It was an interesting chapter, and it may have scuttled anything meaningful coming out of the 2009 Copenhagen Summit, which was held only a few weeks after the hack, which was its apparent goal. IFIRC there was a lot of hope going into that conference, and maybe the world was ready then to follow Al Gore and do something meaningful to address climate change. Would it have mattered? I don't know, but given that it's 10 years later and we're still struggling to do anything meaningful about climate might indicate a solid agreement at Copenhagen wouldn't have mattered much -- or, at least, not more than the Kyoto Protocol, whose targets were blown right past. I think the world would still be doing as little as it is today to address climate change even if the hacked emails hadn't been released -- the people making the big decisions aren't motivated by the science or what scientists wrote to each other about the science, they're motivated by (it seems to me) keeping the fossil fuel industry happy. (Even Obama, who wanted it both ways.) But maybe I'm wrong.
I was mentioned four times, I think, in the Climategate emails. They were very minor and I'm not going to pretend I mattered and I only got a couple of harassing emails from it. (Who know what it would be like if it happened in today's Internet environment.)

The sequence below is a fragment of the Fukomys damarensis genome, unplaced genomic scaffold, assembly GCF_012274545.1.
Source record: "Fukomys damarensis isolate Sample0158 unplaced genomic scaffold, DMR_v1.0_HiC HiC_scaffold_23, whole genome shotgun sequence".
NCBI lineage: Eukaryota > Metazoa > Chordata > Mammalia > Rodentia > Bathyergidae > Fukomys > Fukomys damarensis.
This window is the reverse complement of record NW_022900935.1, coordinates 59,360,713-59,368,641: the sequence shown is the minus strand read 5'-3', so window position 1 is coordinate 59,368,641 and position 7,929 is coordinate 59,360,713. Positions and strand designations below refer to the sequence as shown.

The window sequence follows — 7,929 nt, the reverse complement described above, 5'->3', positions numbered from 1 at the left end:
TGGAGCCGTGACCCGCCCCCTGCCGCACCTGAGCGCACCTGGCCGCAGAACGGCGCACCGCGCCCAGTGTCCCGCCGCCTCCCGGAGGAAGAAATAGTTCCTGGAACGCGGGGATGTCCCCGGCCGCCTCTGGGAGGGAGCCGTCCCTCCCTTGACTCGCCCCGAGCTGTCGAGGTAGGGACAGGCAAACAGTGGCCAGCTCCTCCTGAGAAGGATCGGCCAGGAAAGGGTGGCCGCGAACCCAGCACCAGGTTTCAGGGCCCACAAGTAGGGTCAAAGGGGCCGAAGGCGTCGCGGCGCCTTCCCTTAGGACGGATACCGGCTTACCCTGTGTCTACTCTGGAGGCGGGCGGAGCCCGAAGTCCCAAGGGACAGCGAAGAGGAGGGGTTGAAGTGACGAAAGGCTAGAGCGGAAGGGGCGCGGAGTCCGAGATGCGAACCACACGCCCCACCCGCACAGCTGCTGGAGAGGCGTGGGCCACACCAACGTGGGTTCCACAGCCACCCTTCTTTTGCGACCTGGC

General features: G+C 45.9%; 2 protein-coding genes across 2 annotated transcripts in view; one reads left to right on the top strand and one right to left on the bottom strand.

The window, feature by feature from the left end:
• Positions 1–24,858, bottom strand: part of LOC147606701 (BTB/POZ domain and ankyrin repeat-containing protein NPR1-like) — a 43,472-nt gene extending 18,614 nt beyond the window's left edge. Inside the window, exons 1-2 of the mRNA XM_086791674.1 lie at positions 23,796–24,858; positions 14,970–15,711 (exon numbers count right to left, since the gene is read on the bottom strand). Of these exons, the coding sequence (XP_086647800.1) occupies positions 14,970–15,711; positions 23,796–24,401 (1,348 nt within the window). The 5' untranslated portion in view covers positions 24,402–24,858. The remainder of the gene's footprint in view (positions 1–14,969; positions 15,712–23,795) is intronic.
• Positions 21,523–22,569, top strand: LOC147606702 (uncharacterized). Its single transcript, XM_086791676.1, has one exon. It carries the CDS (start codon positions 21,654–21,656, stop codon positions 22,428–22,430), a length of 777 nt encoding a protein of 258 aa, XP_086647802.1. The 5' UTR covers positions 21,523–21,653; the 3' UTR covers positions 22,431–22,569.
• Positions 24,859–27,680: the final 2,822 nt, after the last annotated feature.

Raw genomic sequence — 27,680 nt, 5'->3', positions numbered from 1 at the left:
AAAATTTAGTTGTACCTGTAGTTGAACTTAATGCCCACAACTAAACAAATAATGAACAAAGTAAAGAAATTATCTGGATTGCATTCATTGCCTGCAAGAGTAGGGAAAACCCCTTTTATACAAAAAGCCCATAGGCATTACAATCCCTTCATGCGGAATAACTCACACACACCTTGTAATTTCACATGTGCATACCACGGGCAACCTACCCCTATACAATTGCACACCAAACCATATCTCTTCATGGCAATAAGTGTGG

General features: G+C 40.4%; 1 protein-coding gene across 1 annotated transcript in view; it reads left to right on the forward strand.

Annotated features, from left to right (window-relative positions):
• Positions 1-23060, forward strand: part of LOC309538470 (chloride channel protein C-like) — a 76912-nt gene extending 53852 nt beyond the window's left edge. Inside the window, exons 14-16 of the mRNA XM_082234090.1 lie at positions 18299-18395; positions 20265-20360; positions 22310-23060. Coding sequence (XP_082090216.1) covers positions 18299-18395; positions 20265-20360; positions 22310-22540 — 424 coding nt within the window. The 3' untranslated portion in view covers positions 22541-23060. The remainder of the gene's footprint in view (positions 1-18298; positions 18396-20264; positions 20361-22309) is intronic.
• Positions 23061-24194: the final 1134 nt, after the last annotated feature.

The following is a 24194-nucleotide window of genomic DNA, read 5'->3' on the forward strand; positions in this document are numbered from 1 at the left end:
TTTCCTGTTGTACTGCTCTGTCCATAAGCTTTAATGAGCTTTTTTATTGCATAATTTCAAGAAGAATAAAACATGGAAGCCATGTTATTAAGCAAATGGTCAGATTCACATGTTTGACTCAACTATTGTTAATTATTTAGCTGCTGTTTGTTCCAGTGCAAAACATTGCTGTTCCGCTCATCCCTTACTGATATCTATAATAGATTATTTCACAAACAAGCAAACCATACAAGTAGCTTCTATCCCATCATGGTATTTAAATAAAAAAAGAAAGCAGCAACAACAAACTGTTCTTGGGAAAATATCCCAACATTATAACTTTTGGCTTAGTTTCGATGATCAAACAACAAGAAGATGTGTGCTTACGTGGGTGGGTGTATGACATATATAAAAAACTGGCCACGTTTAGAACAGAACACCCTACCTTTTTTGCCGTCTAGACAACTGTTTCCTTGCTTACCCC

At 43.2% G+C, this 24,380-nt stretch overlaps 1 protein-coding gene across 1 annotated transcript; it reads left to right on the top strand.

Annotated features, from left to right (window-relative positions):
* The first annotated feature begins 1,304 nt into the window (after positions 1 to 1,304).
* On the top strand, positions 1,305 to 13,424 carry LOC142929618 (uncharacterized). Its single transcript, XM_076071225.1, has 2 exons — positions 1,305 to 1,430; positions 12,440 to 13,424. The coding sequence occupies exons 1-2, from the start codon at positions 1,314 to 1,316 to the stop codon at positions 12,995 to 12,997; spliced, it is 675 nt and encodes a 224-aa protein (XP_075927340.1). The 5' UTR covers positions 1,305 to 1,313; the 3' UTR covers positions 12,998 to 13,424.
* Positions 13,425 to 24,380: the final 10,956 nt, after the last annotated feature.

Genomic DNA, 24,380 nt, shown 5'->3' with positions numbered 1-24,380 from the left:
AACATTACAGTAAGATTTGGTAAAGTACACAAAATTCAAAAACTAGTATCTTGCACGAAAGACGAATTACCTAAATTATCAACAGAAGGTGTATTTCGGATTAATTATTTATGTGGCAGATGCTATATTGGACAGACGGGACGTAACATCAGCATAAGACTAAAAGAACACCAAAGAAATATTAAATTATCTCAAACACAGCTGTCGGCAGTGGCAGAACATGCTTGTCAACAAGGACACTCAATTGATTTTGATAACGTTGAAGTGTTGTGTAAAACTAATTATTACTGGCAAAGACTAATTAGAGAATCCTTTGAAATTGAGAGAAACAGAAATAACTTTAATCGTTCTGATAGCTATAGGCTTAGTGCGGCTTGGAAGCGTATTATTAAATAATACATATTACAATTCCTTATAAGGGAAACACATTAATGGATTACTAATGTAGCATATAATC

From: "Chris de Freitas" <firstname.lastname@example.org>Presumably this pertains to an article I was reporting for Scientific American about the 2003 Soon and Baliunas paper that came out 6 days after De Freitas's email. But his claim was untrue -- I was never leaked any information. (If only I was so fortunate.) Any information I had I received by simple reporting -- making phone calls and sending emails. I don't consider that article an "attack," just journalism. You can see that in another email, by Ross McKitrick:
To: Inter-Research Science Publisher <email@example.com>
Date: Wed, 18 Jun 2003 13:45:56 +1200
Subject: Re: Climate Research
X-mailer: Pegasus Mail for Win32 (v3.12c)
Otto (and copied to Mike Hulme)